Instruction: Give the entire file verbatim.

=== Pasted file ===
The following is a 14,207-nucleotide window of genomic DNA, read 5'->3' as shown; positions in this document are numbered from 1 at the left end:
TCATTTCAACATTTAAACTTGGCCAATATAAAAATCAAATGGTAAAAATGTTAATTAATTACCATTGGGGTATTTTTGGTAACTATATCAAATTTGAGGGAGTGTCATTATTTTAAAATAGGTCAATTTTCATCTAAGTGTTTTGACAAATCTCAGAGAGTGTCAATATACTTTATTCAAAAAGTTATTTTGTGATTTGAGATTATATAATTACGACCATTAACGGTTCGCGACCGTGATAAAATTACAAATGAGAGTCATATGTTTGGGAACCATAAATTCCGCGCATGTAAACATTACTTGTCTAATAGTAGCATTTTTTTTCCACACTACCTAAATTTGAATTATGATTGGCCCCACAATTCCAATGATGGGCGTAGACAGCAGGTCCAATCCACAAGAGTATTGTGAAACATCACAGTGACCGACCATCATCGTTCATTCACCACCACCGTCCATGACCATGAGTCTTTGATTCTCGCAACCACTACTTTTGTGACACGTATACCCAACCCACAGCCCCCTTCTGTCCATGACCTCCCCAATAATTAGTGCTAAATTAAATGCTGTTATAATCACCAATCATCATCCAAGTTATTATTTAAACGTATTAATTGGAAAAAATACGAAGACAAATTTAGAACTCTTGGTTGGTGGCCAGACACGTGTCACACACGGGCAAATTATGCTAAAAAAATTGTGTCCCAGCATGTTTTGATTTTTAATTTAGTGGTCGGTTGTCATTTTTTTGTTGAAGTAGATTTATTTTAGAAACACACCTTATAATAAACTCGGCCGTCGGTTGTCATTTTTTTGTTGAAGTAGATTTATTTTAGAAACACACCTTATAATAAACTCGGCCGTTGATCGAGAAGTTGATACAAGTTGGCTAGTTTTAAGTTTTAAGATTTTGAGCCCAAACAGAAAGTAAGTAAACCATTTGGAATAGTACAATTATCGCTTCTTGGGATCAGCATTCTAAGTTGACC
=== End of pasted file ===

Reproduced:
The following is a 14,207-nucleotide window of genomic DNA, read 5'->3' as shown; positions in this document are numbered from 1 at the left end:
TCATTTCAACATTTAAACTTGGCCAATATAAAAATCAAATGGTAAAAATGTTAATTAATTACCATTGGGGTATTTTTGGTAACTATATCAAATTTGAGGGAGTGTCATTATTTTAAAATAGGTCAATTTTCATCTAAGTGTTTTGACAAATCTCAGAGAGTGTCAATATACTTTATTCAAAAAGTTATTTTGTGATTTGAGATTATATAATTACGACCATTAACGGTTCGCGACCGTGATAAAATTACAAATGAGAGTCATATGTTTGGGAACCATAAATTCCGCGCATGTAAACATTACTTGTCTAATAGTAGCATTTTTTTTCCACACTACCTAAATTTGAATTATGATTGGCCCCACAATTCCAATGATGGGCGTAGACAGCAGGTCCAATCCACAAGAGTATTGTGAAACATCACAGTGACCGACCATCATCGTTCATTCACCACCACCGTCCATGACCATGAGTCTTTGATTCTCGCAACCACTACTTTTGTGACACGTATACCCAACCCACAGCCCCCTTCTGTCCATGACCTCCCCAATAATTAGTGCTAAATTAAATGCTGTTATAATCACCAATCATCATCCAAGTTATTATTTAAACGTATTAATTGGAAAAAATACGAAGACAAATTTAGAACTCTTGGTTGGTGGCCAGACACGTGTCACACACGGGCAAATTATGCTAAAAAAATTGTGTCCCAGCATGTTTTGATTTTTAATTTAGTGGTCGGTTGTCATTTTTTTGTTGAAGTAGATTTATTTTAGAAACACACCTTATAATAAACTCGGCCGTCGGTTGTCATTTTTTTGTTGAAGTAGATTTATTTTAGAAACACACCTTATAATAAACTCGGCCGTTGATCGAGAAGTTGATACAAGTTGGCTAGTTTTAAGTTTTAAGATTTTGAGCCCAAACAGAAAGTAAGTAAACCATTTGGAATAGTACAATTATCGCTTCTTGGGATCAGCATTCTAAGTTGACC